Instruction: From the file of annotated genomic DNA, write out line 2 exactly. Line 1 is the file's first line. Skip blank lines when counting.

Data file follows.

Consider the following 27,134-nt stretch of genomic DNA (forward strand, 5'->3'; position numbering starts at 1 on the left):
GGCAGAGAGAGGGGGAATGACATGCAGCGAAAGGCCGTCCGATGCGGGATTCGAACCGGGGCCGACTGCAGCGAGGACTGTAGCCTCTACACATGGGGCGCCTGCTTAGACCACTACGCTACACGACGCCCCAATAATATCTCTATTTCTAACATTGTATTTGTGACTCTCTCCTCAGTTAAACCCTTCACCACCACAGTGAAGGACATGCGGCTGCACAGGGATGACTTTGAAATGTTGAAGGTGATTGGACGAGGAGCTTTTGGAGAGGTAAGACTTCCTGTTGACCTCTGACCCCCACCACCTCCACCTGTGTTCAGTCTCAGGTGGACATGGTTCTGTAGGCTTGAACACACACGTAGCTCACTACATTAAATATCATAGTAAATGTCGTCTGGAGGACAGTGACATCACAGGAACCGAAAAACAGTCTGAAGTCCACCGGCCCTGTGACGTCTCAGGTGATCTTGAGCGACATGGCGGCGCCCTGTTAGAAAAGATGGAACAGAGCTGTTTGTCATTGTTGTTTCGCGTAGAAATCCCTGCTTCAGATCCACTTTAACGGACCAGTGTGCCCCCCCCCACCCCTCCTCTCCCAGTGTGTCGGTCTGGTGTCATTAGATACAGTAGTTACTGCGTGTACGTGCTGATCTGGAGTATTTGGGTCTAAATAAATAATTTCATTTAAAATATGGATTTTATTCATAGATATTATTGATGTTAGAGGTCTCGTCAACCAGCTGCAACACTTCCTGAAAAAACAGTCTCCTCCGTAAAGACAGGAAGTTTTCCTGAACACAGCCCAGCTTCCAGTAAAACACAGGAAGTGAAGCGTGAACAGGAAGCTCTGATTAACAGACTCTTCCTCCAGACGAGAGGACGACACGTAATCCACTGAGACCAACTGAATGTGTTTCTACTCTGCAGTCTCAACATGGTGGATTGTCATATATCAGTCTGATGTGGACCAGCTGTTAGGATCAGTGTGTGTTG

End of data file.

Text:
GGCAGAGAGAGGGGGAATGACATGCAGCGAAAGGCCGTCCGATGCGGGATTCGAACCGGGGCCGACTGCAGCGAGGACTGTAGCCTCTACACATGGGGCGCCTGCTTAGACCACTACGCTACACGACGCCCCAATAATATCTCTATTTCTAACATTGTATTTGTGACTCTCTCCTCAGTTAAACCCTTCACCACCACAGTGAAGGACATGCGGCTGCACAGGGATGACTTTGAAATGTTGAAGGTGATTGGACGAGGAGCTTTTGGAGAGGTAAGACTTCCTGTTGACCTCTGACCCCCACCACCTCCACCTGTGTTCAGTCTCAGGTGGACATGGTTCTGTAGGCTTGAACACACACGTAGCTCACTACATTAAATATCATAGTAAATGTCGTCTGGAGGACAGTGACATCACAGGAACCGAAAAACAGTCTGAAGTCCACCGGCCCTGTGACGTCTCAGGTGATCTTGAGCGACATGGCGGCGCCCTGTTAGAAAAGATGGAACAGAGCTGTTTGTCATTGTTGTTTCGCGTAGAAATCCCTGCTTCAGATCCACTTTAACGGACCAGTGTGCCCCCCCCCACCCCTCCTCTCCCAGTGTGTCGGTCTGGTGTCATTAGATACAGTAGTTACTGCGTGTACGTGCTGATCTGGAGTATTTGGGTCTAAATAAATAATTTCATTTAAAATATGGATTTTATTCATAGATATTATTGATGTTAGAGGTCTCGTCAACCAGCTGCAACACTTCCTGAAAAAACAGTCTCCTCCGTAAAGACAGGAAGTTTTCCTGAACACAGCCCAGCTTCCAGTAAAACACAGGAAGTGAAGCGTGAACAGGAAGCTCTGATTAACAGACTCTTCCTCCAGACGAGAGGACGACACGTAATCCACTGAGACCAACTGAATGTGTTTCTACTCTGCAGTCTCAACATGGTGGATTGTCATATATCAGTCTGATGTGGACCAGCTGTTAGGATCAGTGTGTGTTG